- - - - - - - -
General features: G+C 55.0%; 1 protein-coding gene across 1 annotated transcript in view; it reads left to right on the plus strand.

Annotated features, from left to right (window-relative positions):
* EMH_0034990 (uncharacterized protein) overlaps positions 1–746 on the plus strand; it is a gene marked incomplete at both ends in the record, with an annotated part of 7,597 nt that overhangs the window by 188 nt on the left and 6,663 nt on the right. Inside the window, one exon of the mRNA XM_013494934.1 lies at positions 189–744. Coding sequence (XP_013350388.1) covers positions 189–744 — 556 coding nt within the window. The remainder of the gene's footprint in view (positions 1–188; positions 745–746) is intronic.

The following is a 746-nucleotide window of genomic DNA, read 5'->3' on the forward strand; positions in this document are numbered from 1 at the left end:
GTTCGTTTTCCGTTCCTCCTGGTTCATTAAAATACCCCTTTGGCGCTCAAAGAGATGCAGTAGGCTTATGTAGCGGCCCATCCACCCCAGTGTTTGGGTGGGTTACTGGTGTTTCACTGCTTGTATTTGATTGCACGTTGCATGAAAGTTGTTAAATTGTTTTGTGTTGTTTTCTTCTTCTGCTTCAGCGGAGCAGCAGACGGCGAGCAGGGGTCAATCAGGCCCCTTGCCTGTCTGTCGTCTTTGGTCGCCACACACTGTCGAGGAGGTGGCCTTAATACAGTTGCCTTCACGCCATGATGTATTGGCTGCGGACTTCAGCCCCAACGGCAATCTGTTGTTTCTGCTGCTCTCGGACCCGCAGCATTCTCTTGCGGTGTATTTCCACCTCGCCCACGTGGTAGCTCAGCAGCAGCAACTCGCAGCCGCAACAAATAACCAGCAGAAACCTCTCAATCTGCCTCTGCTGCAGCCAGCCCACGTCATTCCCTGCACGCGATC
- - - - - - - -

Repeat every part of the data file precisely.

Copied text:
General features: G+C 55.0%; 1 protein-coding gene across 1 annotated transcript in view; it reads left to right on the plus strand.

Annotated features, from left to right (window-relative positions):
* EMH_0034990 (uncharacterized protein) overlaps positions 1–746 on the plus strand; it is a gene marked incomplete at both ends in the record, with an annotated part of 7,597 nt that overhangs the window by 188 nt on the left and 6,663 nt on the right. Inside the window, one exon of the mRNA XM_013494934.1 lies at positions 189–744. Coding sequence (XP_013350388.1) covers positions 189–744 — 556 coding nt within the window. The remainder of the gene's footprint in view (positions 1–188; positions 745–746) is intronic.

The following is a 746-nucleotide window of genomic DNA, read 5'->3' on the forward strand; positions in this document are numbered from 1 at the left end:
GTTCGTTTTCCGTTCCTCCTGGTTCATTAAAATACCCCTTTGGCGCTCAAAGAGATGCAGTAGGCTTATGTAGCGGCCCATCCACCCCAGTGTTTGGGTGGGTTACTGGTGTTTCACTGCTTGTATTTGATTGCACGTTGCATGAAAGTTGTTAAATTGTTTTGTGTTGTTTTCTTCTTCTGCTTCAGCGGAGCAGCAGACGGCGAGCAGGGGTCAATCAGGCCCCTTGCCTGTCTGTCGTCTTTGGTCGCCACACACTGTCGAGGAGGTGGCCTTAATACAGTTGCCTTCACGCCATGATGTATTGGCTGCGGACTTCAGCCCCAACGGCAATCTGTTGTTTCTGCTGCTCTCGGACCCGCAGCATTCTCTTGCGGTGTATTTCCACCTCGCCCACGTGGTAGCTCAGCAGCAGCAACTCGCAGCCGCAACAAATAACCAGCAGAAACCTCTCAATCTGCCTCTGCTGCAGCCAGCCCACGTCATTCCCTGCACGCGATC